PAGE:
Playing Monopoly

How US West tried to hard-wire the legislature into giving it a last-minute sweetheart deal.

It was a deal only a utility could dream up: The state would give US West $25 million to help extend the company's network throughout Colorado's public schools, locking up a lucrative market. And the phone giant almost got away with it.

Earlier this year, Governor Roy Romer announced that he wanted to improve telecommunications services offered to Colorado schools. US West answered the call with a last-minute plan that nearly sneaked through the state legislature.

An internal US West document obtained by Westword shows that the phone company wanted $25 million of the public's money to help build out its existing network of high-speed data lines and connect them to school buildings around the state. The document, titled "Colorado: World Class Schools for World Class Students," was top-secret, carrying on each page this notice: "Confidential: disclose and distribute solely to US West employees having a need to know."

Under the plan, US West would get the money from the state to extend its network, and the schools would then be beholden to US West to purchase their Internet access. US West promised to pay back the $25 million, but only from the money it collected from the schools. Once US West paid back the loan, all fees paid by the schools would go exclusively to US West. The document shows that US West figured it would bring in $16 million per year, paid by the local school districts.

The chief spokesman for US West in Colorado, David Beigie, won't discuss the particulars of the plan, which he says is still an "internal" document. But he defends the concept of giving US West a monopoly on the school business. Beigie says if other companies are allowed to bid on the work, a few metro districts will be well-served and rural districts will be ignored. Only with a monopoly will US West be able to serve every district, Beigie says.

That argument doesn't hold water with Chuck Malick, a lobbyist for the Western Colorado Congress, a Western Slope citizens' group. Malick says US West's argument is similar to its claim that companies don't want to compete for phone business in rural areas, which he contends just isn't true. "There are a lot of companies, including cable companies, that are trying to do things with schools," Malick says. "If this deal went through, the schools would pay more, the taxpayers would pay more, and US West would end up with all of the money."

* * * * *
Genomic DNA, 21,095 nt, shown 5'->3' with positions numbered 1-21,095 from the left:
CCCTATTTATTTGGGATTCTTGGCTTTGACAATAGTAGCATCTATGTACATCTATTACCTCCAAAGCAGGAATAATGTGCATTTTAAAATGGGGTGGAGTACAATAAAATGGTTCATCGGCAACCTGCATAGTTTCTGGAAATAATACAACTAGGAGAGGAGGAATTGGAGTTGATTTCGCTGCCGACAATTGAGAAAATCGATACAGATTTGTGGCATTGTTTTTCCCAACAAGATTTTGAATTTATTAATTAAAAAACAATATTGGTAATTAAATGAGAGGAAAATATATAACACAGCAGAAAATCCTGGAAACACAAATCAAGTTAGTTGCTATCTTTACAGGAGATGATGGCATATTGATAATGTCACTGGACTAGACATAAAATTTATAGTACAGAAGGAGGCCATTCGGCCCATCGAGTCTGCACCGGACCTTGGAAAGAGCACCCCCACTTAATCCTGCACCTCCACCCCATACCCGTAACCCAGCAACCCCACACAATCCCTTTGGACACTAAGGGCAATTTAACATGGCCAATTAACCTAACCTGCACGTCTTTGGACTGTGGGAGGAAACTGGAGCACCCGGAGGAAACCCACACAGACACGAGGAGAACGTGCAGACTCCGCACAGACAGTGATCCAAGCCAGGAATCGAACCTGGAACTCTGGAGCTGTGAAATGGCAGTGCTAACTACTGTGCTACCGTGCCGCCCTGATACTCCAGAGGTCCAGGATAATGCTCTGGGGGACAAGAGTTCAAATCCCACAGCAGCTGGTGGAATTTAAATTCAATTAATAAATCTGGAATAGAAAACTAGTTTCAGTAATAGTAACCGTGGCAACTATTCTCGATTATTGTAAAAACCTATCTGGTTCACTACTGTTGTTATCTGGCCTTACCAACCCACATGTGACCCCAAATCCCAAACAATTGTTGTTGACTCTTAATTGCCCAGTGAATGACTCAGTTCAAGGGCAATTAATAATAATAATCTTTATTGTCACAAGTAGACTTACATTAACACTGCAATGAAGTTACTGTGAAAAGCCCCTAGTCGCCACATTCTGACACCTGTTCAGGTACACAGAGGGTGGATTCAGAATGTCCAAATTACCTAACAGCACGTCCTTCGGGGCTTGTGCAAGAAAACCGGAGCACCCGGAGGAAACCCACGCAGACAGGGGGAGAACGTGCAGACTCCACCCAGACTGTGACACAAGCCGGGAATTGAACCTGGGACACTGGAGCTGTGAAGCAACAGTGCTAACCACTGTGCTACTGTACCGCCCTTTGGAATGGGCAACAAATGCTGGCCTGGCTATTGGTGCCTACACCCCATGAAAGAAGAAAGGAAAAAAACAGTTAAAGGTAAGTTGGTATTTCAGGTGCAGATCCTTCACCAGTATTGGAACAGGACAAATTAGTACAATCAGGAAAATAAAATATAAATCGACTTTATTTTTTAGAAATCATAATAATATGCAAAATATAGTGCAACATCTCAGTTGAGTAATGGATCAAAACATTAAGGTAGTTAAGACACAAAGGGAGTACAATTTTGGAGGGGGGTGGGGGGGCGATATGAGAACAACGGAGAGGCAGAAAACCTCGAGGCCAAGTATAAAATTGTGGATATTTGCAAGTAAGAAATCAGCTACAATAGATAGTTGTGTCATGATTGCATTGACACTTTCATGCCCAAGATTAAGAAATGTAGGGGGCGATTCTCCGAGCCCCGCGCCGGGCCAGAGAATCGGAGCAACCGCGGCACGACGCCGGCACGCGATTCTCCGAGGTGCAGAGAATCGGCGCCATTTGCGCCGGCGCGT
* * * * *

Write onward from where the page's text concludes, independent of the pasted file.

Senate president Tom Norton says US West presented the plan to him and Romer several weeks ago. But it came to the attention of other lawmakers only in the waning days of this year's legislative session. Less than a week before the legislature was to adjourn, Norton asked the Senate Transportation Committee to consider House Bill 1072, a measure designed to spend $75 million to improve the state's police-radio system. Several sources who ask not to be named say Norton was clear in saying that he wanted the bill to go to that committee because he knew its members would gut the bill. He asked members of the committee to pass the gutted bill on to the Senate floor, because he wanted to keep the bill's title alive. Under the rules of the legislature, the contents of a bill must match the title of the bill, and HB 1072 was just broad enough that, according to lobbyists and other senators, Norton could fit in a last-minute proposal to include "technology for schools." Several senators say Romer's office was also privately pressing hard to get some form of school-technology proposal attached to the bill both in committee and on the floor.

Norton says he wanted the bill to come to the floor because the state police-radio system is important and because he has always been in favor of increasing technology for schools. But he insists that he wanted to make sure both of the contracts would not be awarded to a "single source." He says he couldn't be convinced that either proposal could meet that test, especially when more details came out about the US West proposal. "We just didn't have enough time to get that all fixed," Norton says.

Spreading new technology to schools is a cause politicians can get excited about, and initial rumblings in both the Senate and House were that this might be a way to save the police-radio bill, which was in trouble. "They tried to make it more palatable to a majority of the legislators by including the money for schools," says Ed Perlmutter, a Democrat from Golden.

"It was pretty obvious what they were trying to do," says Kathy Oatis, a lobbyist for ICG Communications, one of the companies trying to compete with US West as a provider of local phone service. "ICG would like that deal, too."

When Oatis and other lobbyists got wind of the sweetheart deal, they pointed it out to several senators, and the idea didn't last long enough to be turned from a secretive US West proposal into a formal written amendment. Later that same Tuesday, the lobbyists for US West's competitors drafted a proposal that would give the $25 million to schools, but they did it in a way that would give more companies a shot at the market and would not tie the hands of local districts.

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